When writers write about anything, they add a little of their ideas, opinions, suggestions, etc. The disciple whom Jesus loved was added in by John in his epistles. None of the other gospels writers, Matthew, Mark, and Luke, mention anything about the disciple whom Jesus loved in their epistles. However, they probably added some of their ideas, opinions, and suggestions.
To say the disciple whom Jesus loved would be implying Jesus did not love the other disciples, and that is absurd even to think that way. Saying that would be the same as saying the people who Jesus loved, which means he does not love everyone; who among us would like to be one of the people Jesus does not love? Now think about that for a while.
Someone trying to portray themselves as knowledgeable about Jesus and the Bible wrote that John is the disciple whom Jesus loved. John himself never wrote that he was the disciple Jesus loved, although he implied, he was.
If anyone knew Jesus, they would see that it is not Jesus’s nature to love one person and not another; what kind of Jesus would he be if he did something like that? Jesus is all about loving everyone; there is not a single person on earth whom Jesus does not love; he still loves you even though you are a sinner.
Perhaps John had a reason for writing those words in his epistle, maybe he was trying to make a point, or perhaps he wanted to make some people jealous; whatever the reason was, I hope it served its purpose. I do not think portraying Jesus as someone who did not love others was a good idea.
While discussing our old friend John from the bible, let us bring up something very dear to Jesus that John somehow overlooked. Jesus was very heavy into loving your neighbors, Matthew, Mark, and Luke wrote about it in their epistles, but unfortunately, John forgot to mention it.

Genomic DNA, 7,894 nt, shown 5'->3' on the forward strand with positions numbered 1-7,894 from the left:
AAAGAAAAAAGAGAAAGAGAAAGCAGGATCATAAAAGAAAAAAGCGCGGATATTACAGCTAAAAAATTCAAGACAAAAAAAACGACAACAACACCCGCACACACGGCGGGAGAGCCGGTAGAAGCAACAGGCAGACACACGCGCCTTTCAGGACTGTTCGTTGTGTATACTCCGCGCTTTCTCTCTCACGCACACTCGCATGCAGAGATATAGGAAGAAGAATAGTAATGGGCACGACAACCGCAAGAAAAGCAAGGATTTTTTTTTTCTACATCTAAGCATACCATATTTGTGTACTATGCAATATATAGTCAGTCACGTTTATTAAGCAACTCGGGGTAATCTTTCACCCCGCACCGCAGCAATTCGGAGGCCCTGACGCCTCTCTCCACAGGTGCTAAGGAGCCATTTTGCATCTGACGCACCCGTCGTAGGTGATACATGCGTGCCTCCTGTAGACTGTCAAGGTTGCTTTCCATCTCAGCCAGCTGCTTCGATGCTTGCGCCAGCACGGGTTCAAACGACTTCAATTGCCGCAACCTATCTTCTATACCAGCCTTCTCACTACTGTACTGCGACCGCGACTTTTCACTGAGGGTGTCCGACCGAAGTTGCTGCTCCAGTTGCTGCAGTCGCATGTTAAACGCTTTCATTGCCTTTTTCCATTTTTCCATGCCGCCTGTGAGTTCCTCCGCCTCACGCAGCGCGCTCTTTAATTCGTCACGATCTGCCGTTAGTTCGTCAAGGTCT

Matthew 22:39 NIV – And the second is like it: ‘Love your neighbor as yourself.
Mark 12:31 NIV – The second is this: ‘Love your neighbor as yourself; There is no commandment greater than these.
Luke 10:27 NIV – He answered, “‘Love the Lord your God with all your heart and with all your soul and with all your strength and with all your mind’; and, ‘Love your neighbor as yourself.
John did not mention any of the above verses in his epistle, but he wrote about the disciple Jesus loved. Oddly, the other three disciples reported that Jesus said to love your neighbors, which means love everyone, when Jesus himself did not love all of the disciples, according to John.
There is nothing men can do, write, or say that does not have some faults, mistakes, and inaccuracies. So why is it when it comes to the bible? We think there are no faults, errors, or inaccuracies in it when we know that man did write the bible.
Some people are hesitant to become Christians because bible preachers and teachers will not explain the inaccuracies in the bible. They seem afraid to think when asked about it; when those questions arise, they are like birds sticking their heads into the ground.
If you are being paid to preach and teach the bible, you should do it correctly. For instance, there are two different versions of who carried Jesus’s cross to Golgotha in the bible; how do you explain that to the people who have their eternity at stake here? Please do not tell them something stupid; like you have to accept it.
by: Ron S.